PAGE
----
A more detailed approach to characterize normal and pathological differences in RBCs, based on the systematic study of the membrane roughness of RBC has recently been developed. Accumulating data shed more light on the capability to really simulate a pathological RBCs by means of an artificial treatment. More remarkably, the possibility to discriminate between normal and membrane-skeleton defective (pathological) cells on the base of the behaviour of novel morphometric parameters resulted as well.
Such a novel approach can also be applied to the study of the natural or artificially-induced aging of the RBCs. Indeed, preliminary data demonstrate that the roughness of the plasma membrane can give precious information on the progressive cell aging (paper in preparation) which, in the future development of the study, has to be correlated to the formation of hemicromes and Heinz bodies in the interior of the erythrocytes.
Atomic force microscopy study of erythrocyte shape and membrane structure after treatment with dihydropiridinic drug.
M. Girasole, A. Cricenti, R. Generosi et al. Appl. Phys. Lett (2000) 76, 3650-3652
Artificially Induced Unusual Shape of Erythrocytes: An Atomic Force Microscopy Study.
M. Girasole M.,A. Cricenti, R. Generosi, et al. J. Microscopy. (2001), 204) 46-52.
Roughness of the Plasma Membrane as an Independent Morphological Parameter to Study RBCs: a Quantitative Atomic Force Microscopy Investigation
M. Girasole, G. Pompeo, A. Cricenti, A. Congiu-Castellano, F. Andreola, A. Serafino, B. H. Frazer, G. Boumis and G. Amiconi
Biochem. Biophys. Acta – Biomembranes. Feb/2007
Interaction of electromagnetic fields with biological systems
Human lymphoblastoid cells exposed to 50 Hz, 2mT magnetic field for 9 (B), 36 (C) and 64 h (D). A control cell (A) is also reported. The morphological alteration detected as consequence of the exposure has been exemplified by the trend of the reported cross sections.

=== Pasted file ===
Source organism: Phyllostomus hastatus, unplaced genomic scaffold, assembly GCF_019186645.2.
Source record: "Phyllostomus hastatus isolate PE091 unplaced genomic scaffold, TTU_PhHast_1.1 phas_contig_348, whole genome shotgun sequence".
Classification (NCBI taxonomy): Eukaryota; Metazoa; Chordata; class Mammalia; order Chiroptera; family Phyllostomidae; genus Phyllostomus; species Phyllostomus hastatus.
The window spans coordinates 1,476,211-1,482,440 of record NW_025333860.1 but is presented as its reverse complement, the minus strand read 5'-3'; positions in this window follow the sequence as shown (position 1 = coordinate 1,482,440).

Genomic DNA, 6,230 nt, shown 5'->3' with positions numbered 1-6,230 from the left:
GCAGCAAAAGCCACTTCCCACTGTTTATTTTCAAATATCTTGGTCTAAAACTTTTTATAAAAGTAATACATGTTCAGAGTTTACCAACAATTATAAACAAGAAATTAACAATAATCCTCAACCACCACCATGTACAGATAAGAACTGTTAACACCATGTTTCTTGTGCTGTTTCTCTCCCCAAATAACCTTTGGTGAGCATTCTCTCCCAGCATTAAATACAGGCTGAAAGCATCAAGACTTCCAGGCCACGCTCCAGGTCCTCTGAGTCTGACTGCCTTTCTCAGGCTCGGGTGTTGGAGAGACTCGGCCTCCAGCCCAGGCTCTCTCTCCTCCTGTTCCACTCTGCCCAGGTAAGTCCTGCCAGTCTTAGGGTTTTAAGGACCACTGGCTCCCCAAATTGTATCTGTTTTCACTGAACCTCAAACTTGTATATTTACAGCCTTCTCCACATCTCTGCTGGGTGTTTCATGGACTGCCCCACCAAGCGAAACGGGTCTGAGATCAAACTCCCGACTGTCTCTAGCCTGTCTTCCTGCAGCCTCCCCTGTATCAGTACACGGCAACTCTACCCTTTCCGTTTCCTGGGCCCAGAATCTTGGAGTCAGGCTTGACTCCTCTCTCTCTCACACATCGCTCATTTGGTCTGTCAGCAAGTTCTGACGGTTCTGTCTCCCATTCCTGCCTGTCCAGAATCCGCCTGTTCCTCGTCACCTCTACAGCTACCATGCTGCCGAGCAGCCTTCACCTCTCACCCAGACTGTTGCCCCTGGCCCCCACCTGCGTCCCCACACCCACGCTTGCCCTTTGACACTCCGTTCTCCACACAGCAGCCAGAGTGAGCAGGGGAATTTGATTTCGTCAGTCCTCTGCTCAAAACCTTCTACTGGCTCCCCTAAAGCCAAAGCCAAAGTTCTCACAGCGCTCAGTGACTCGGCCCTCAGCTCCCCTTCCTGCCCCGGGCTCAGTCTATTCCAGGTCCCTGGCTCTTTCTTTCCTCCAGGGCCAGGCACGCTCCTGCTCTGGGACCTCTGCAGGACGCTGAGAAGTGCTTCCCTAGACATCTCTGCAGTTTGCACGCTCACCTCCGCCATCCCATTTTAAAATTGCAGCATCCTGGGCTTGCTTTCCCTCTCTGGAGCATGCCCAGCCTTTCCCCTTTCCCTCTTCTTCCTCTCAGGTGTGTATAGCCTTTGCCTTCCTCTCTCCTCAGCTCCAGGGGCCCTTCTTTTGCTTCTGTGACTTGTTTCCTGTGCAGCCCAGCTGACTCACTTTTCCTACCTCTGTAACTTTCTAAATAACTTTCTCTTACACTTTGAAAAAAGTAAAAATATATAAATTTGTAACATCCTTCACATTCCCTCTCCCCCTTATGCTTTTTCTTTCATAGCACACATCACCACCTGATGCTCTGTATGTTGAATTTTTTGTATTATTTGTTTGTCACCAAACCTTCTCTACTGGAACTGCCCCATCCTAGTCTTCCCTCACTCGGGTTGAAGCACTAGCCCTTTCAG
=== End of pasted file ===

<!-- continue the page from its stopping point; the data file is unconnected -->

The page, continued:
Electric and/or magnetic field interact with biological systems producing consequence that can be either dangerous or health-saving depending on several parameters of the field (intensity, exposure time, frequency, wave shape etc.) or peculiarities of the biosystem.
We used a sinusoidal, 50 Hz, 2 mT, magnetic field which has been continuously delivered to human lymphoblasts up to 64 hours. The exposure to the magnetic field resulted in morphological modification of the human lymphoblasts. The characterisation of the membrane surface reveals an initial loss of microvilli followed, at longer exposure, by the progressive appearance of ripples, furrows and membrane infolding. Also the overall shape of the cells changes at increasing exposure as they become wider and less domed, an effect which has been interpreted as consequence of a magnetic field driven -and calcium induced- disgregation of the cell’s cytoskeleton.
Modifications of Human Lymphoblastoid Cells Induced by Low Frequency Magnetic Field: a Three-Dimensional Atomic Force Microscopy Study.
M. Girasole, A. Cricenti, R. Generosi et al. Appl. Phys. Lett. (2001), 78(20), 3145-3147.
Following bacterial and cellular growth
A bacterial colony growing on a neuron network.
In the above reported image, the growth of a bacterial colony contaminating (at room T, and in ambient conditions) a neuron network is shown. This images exemplifies one of the most intriguing application of the modern SPM techniques, which is to provide the opportunity to follow the evolution of a dynamical process.Such a capability, which can be exploited to study both organic and inorganic samples, makes SPM a unique tool for “ex vivo” investigations and justifies the increasing prestige of these techniques for applications in the biology-related fields.
The implementation of a bimorph-based Tapping-SNOM with a Binder CB150 incubator allows to follow the dynamical evolution of more delicate biological systems which require a more strict control of the environmental conditions (temperature =37 °C, and 5% addition of CO2).